White House and Department of Defense officials have announced plans to commercialize another 100 megahertz of highly desired midband spectrum for terrestrial 5G use, with an auction happening as soon as next year.
The airwaves from 3.45 GHz-3.55 GHz are adjacent to the Citizens Broadband Radio Service spectrum that is already in commercial use, with Priority Access Licenses being auctioned now.
“In mid-April, the White House and DoD met to discuss what could be done quickly to make more mid-band spectrum available for 5G in the 3 gigahertz band range, commonly known as mid-band, which is paramount to maintaining American leadership in 5G,” said Dana Deasey, CIO for the Department of Defense, in a statement to the press. “As a result, the America’s Mid-Band Initiative Team (AMBIT) was established and worked on an unprecedented 15-week schedule to make 100 megahertz of contiguous mid-band spectrum available in the 3450-3550 MHz band for 5G by the end of the summer.”
Service rules for the band will still need to be set by the Federal Communications Commission, but the White House says that an auction could be held in December 2021, with the spectrum in use by 2022.
“Through the hard work of the AMBIT, we expect these rules to be similar to AWS-3, where for the most part the spectrum will be available for commercial use without limits, while simultaneously minimizing impact to DoD operations,” Deasey said. “DoD is preparing a spectrum relocation fund transition plan to allow for implementation of the sharing plan while minimizing risks to DoD operations. DoD is proud of the success of the AMBIT and is committed to working closely with industry after the FCC auction to ensure timely access to the band while protecting national security.”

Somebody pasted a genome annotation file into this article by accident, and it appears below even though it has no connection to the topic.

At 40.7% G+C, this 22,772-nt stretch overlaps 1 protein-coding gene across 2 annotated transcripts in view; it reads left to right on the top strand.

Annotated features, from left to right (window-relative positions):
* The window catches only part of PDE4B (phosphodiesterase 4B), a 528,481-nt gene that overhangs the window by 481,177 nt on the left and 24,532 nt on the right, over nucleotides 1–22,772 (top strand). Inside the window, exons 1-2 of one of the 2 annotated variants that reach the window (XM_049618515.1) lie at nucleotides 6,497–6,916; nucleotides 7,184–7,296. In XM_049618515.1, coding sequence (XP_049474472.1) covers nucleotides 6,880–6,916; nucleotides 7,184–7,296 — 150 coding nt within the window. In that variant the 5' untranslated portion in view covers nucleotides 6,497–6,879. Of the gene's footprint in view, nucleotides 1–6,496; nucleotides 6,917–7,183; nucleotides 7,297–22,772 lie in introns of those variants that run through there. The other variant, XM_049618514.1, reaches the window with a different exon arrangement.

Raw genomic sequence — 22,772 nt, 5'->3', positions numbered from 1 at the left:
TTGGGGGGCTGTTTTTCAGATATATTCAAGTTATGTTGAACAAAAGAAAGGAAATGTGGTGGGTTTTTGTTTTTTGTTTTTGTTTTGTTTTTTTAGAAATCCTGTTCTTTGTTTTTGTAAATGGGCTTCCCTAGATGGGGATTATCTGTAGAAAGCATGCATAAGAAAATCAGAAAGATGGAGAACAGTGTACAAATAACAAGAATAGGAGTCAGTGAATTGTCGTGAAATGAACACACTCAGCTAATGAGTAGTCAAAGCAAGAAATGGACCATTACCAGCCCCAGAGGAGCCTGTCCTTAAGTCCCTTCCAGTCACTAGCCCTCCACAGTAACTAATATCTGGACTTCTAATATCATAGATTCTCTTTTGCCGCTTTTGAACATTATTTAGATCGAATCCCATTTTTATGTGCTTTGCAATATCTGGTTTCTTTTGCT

Interest in the band for sharing dates back to a 2010 ten-year plan to open up 500 megahertz of spectrum for commercial use, with renewed interest under a 2018 mandate to examine the possibility of spectrum-sharing in a broader range from 3.1-3.55 GHz. The National Telecommunications and Information Administration recently reported to Congress on the feasibility of sharing in the band, saying that the section of that spectrum between 3.45-3.55 GHz was identified as having “the highest probability of being able to accommodate sharing with commercial wireless services in a relatively short timeframe.”
The band, according to a recent feasibility report from NTIA — which was leveraged by AMBIT — is “critical” to Department of Defense (DoD) and Department of Homeland Security (DHS) radar operations, with DHS operating fixed and transportable radars in the band and DoD operating high-powered defense radar systems that include fixed, mobile, shipborne, and airborne platforms for air defense, missile and gunfire control, bomb scoring, battlefield weapon locations, air traffic control, and range safety. In terms of geographic area, federal operations span the entire United States and its territories, with some airborne systems operating nationwide, more than 100 locations for ground-based radars and shipborne radars that operate in more than 20 ports as well as along the U.S. coasts.